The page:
To demonstrate this assertion type, we’re testing updates to tournament records.
The test package header looks like this :

create or replace package ut_edit_tournament
as
-- utplsql_target_object = MANAGE_TOURNAMENTS
	function tournament_count
	(
		i_id footie.tournaments.id%type,
		i_teams footie.tournaments.number_of_teams%type,
		i_year_start footie.tournaments.year_started%type default null
	)
		return number;

	procedure ut_setup;
	procedure ut_update_no_of_teams;
	procedure ut_update_year_started;
	procedure ut_teardown;
end;
/

For these particular tests, I can allow utPLSQL to run the setup and teardown in the default manner i.e. do the setup, run both the tests, do the teardown.
The first test uses the assertion in what you may regard as the “default” manner …

...
	procedure ut_update_no_of_teams
	is
	begin
		-- Execute
		footie.manage_tournaments.edit_tournament(i_id => g_id, i_teams => 16, i_year_start => null);
		-- Validate
		utAssert.eqQueryValue
		(
			'Confirm Number of Teams Updated',
			'select count(*) from footie.tournaments where id = '||g_id||' and number_of_teams = 16 and year_started is null',
			1
		);
	end ut_update_no_of_teams;
...

In this case, the test will pass if the result of the query is 1.

The next test makes use of the fact that utPLSQL will ignore any private package members and simply calls a function in the same pacakge.

This makes the call a bit neater…

...
	procedure ut_update_year_started
	is
	begin
		-- Execute
		footie.manage_tournaments.edit_tournament( i_id => g_id, i_teams => null, i_year_start => 2015);
		-- Validate
		utAssert.eqQueryValue
		(
			'Confirm Year Started Updated',
			'select ut_edit_tournament.tournament_count('||g_id||', 16, 2015) from dual',
			1
		);
	end ut_update_year_started;
...

Note that utPLSQL will refuse to recognize the function that’s in the package it’s executing unless you qualify it with the package name.

Using this assertion, you do get a fair amount of information when you execute the tests…

eqqueryval_success

Having said that, you may consider, in this instance at least, that you’re better off with some helper functions and the good old utAssert.eq assertion.
By contrast…

utAssert.eq_refc_query

…is one of those assertions that has the potential to save much wailing and gnashing of teeth as it deals specifically with our old friend, the Ref Cursor.
It is a continuing conundurum as to why a construct which makes interaction with PL/SQL so much easier from another language, remains such a pain to deal with within PL/SQL itself.
The utPLSQL framework deals with it as well as can be expected…

In our application, it’s the MANAGE_TOURNAMENTS.LIST_TOURNAMENTS procedure that takes an In/Out SYS_REFCURSOR as an argument.
Remember, the signature of this procedure is :

    procedure list_tournaments
    (
        i_comp_code tournaments.comp_code%type,
        io_tourn_list in out SYS_REFCURSOR
    );

To call it from utPLSQL, we need to

  1. declare an array for the parameter values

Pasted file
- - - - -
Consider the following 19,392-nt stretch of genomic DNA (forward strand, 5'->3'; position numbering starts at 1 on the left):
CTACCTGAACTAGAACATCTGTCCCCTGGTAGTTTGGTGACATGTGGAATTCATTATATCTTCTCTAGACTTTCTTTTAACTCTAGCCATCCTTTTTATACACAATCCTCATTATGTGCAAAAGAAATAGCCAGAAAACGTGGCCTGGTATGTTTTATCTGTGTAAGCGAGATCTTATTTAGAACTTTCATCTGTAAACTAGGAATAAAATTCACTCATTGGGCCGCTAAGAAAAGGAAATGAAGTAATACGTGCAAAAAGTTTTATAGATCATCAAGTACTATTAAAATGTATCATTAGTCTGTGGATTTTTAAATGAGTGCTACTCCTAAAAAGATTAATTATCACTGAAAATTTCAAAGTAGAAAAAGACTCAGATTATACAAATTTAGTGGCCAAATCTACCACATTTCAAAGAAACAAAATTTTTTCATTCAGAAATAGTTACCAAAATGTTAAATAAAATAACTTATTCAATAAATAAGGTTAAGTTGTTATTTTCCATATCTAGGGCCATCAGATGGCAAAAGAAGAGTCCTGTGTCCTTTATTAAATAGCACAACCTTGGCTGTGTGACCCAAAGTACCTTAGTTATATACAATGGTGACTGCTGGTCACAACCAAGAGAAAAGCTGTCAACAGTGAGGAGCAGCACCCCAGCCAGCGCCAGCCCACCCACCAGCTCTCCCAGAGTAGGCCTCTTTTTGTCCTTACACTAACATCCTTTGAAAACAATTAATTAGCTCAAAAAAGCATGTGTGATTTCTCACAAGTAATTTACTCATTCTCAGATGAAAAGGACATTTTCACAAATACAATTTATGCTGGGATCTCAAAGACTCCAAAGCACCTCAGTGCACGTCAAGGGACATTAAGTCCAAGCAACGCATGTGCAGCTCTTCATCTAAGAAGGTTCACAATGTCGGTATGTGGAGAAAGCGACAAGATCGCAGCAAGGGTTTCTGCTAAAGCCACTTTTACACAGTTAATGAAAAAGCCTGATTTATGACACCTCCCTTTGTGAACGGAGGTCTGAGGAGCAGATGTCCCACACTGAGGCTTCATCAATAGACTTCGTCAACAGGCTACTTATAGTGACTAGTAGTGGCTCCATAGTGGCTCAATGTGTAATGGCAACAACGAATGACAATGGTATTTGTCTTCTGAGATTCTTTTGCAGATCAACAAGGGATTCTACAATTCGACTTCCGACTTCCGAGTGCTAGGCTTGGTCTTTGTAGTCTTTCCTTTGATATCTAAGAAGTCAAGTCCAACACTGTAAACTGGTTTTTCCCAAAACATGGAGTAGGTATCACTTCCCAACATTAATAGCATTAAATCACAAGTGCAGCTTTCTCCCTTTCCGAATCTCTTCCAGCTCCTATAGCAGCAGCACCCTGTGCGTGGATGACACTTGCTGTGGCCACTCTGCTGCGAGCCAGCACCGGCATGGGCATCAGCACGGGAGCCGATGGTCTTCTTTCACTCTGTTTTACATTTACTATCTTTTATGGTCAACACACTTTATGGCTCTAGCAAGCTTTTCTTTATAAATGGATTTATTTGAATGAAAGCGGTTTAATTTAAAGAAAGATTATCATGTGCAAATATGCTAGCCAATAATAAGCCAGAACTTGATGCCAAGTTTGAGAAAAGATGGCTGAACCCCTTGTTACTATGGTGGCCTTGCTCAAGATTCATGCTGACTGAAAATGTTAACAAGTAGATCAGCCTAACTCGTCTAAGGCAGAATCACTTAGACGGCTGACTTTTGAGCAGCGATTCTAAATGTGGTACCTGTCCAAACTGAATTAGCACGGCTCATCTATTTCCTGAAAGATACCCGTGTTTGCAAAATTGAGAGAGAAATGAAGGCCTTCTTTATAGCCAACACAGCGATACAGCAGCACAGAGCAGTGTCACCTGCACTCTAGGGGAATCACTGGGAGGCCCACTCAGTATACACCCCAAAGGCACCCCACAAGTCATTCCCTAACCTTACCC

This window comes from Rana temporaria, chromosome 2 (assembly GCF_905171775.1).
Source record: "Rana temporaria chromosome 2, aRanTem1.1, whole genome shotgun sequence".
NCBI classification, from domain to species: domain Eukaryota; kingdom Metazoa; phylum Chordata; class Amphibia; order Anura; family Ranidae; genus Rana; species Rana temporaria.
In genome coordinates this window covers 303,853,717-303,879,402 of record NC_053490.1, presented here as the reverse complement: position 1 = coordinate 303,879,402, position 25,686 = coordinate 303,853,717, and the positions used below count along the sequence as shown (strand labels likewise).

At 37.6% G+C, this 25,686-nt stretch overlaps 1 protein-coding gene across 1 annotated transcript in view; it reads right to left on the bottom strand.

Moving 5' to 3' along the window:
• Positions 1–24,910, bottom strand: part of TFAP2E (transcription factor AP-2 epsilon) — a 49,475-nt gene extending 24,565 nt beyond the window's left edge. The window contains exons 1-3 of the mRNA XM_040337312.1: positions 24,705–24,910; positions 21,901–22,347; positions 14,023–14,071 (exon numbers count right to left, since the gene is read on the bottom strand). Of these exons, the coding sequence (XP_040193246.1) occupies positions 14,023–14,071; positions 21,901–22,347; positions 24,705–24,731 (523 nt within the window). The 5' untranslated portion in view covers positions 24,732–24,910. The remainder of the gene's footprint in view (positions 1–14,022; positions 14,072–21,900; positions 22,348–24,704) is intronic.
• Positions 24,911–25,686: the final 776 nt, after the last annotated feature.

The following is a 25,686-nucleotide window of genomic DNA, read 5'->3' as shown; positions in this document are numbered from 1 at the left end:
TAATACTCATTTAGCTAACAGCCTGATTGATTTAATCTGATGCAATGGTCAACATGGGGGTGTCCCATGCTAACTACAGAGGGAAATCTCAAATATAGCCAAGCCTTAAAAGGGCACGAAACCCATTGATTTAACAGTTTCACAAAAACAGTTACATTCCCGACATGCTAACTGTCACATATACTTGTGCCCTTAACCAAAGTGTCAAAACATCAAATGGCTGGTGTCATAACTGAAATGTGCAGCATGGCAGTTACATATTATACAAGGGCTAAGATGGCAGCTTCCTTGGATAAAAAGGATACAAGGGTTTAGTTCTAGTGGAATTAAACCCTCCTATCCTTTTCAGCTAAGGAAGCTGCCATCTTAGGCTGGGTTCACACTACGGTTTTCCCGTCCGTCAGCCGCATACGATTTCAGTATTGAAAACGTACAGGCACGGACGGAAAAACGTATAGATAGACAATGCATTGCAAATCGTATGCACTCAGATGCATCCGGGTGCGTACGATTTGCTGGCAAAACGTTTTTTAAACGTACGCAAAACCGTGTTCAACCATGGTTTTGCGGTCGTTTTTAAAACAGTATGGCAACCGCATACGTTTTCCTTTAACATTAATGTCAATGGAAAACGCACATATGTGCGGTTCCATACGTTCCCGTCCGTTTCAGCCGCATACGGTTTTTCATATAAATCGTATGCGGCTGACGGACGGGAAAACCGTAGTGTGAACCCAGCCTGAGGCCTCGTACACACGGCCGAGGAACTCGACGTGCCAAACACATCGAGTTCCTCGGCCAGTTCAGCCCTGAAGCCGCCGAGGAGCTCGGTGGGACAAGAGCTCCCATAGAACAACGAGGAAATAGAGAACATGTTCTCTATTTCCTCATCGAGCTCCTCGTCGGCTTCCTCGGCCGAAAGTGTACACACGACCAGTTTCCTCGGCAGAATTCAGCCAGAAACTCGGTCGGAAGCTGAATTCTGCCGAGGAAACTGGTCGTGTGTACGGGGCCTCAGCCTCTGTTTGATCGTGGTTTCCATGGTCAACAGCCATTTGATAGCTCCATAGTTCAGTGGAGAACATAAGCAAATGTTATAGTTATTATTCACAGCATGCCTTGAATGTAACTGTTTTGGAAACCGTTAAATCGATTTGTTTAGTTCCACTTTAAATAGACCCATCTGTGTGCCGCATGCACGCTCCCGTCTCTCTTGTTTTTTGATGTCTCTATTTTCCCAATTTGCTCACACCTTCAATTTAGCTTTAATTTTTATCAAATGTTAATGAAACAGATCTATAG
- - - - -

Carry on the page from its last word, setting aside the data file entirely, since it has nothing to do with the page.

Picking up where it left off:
2. assign parameters and values to the array using the UTPLSQL_UT_REG* procedures (using the OUT version for IN/OUT parameters)
  3. Pass the parameters into the assertion API together with a Query for it to check against

All of which looks something like this :

...
	procedure ut_list_by_competition
	is
		l_params utPLSQL_util.utplsql_params;
		l_stmnt varchar2(4000);
	begin
		l_stmnt := 'select * from footie.tournaments where comp_code = '||chr(39)||g_code||chr(39);
		utplsql_util.reg_in_param(par_pos => 1, par_val => 'WC', params => l_params);
		-- Use the REG_OUT_PARAM procedure, even though the refcursor is actually an in/out parameter...
		utplsql_util.reg_out_param(par_pos => 2, par_type => 'REFCURSOR', params =>    l_params);
		utAssert.eq_refc_query
		(
			p_msg_nm => 'Refcursor check',
			proc_name => 'footie.manage_tournaments.list_tournaments',
			params => l_params,
			cursor_position => 2,
			qry => l_stmnt
		);
	end ut_list_by_competition;
...

The complete test package looks like this. First the header :

create or replace package ut_list_tournaments
as
-- utplsql_target_object = MANAGE_TOURNAMENTS
	procedure ut_setup;
	procedure ut_list_by_competition;
	procedure ut_teardown;
end;
/

…and the body

create or replace package body ut_list_tournaments
is

	g_code footie.competitions.comp_code%type := 'WC';

	procedure add_tournament
	(
		i_year footie.tournaments.year_completed%type,
		i_host footie.tournaments.host_nation%type,
		i_teams footie.tournaments.number_of_teams%type
	)
	is
	--
	-- Private package procedure to add tournaments
	--
	begin
		merge into footie.tournaments
		using dual
		on
		(
			comp_code = g_code
			and year_completed = i_year
			and host_nation = i_host
		)
		when not matched then
			insert ( id, comp_code, year_completed,
				host_nation, year_started, number_of_teams)
			values( footie.tourn_id_seq.nextval, g_code, i_year,
				i_host, null, i_teams);
	end add_tournament;        

	procedure ut_setup is
	begin
		merge into footie.competitions
		using dual
			on ( comp_code = g_code)
			when not matched then
			insert( comp_code, comp_name, description)
			values(g_code, 'World Cup', 'FIFA World Cup');

		add_tournament(1930, 'URUGUAY', 13);
		add_tournament(1934, 'ITALY', 16);
		add_tournament(1938, 'FRANCE', 16);
		add_tournament(1950, 'BRAZIL', 13);

	end ut_setup;

	procedure ut_list_by_competition
	is
		l_params utPLSQL_util.utplsql_params;
		l_stmnt varchar2(4000);
	begin
		l_stmnt := 'select * from footie.tournaments where comp_code = '||chr(39)||g_code||chr(39);
		utplsql_util.reg_in_param(par_pos => 1, par_val => 'WC', params => l_params);
		-- Use the REG_OUT_PARAM procedure, even though the refcursor is actually an in/out parameter...
		utplsql_util.reg_out_param(par_pos => 2, par_type => 'REFCURSOR', params =>    l_params);
		utAssert.eq_refc_query
		(
			p_msg_nm => 'Refcursor check',
			proc_name => 'footie.manage_tournaments.list_tournaments',
			params => l_params,
			cursor_position => 2,
			qry => l_stmnt
		);
	end ut_list_by_competition;

	procedure ut_teardown is
	begin
		rollback;
	end ut_teardown;
end ut_list_tournaments;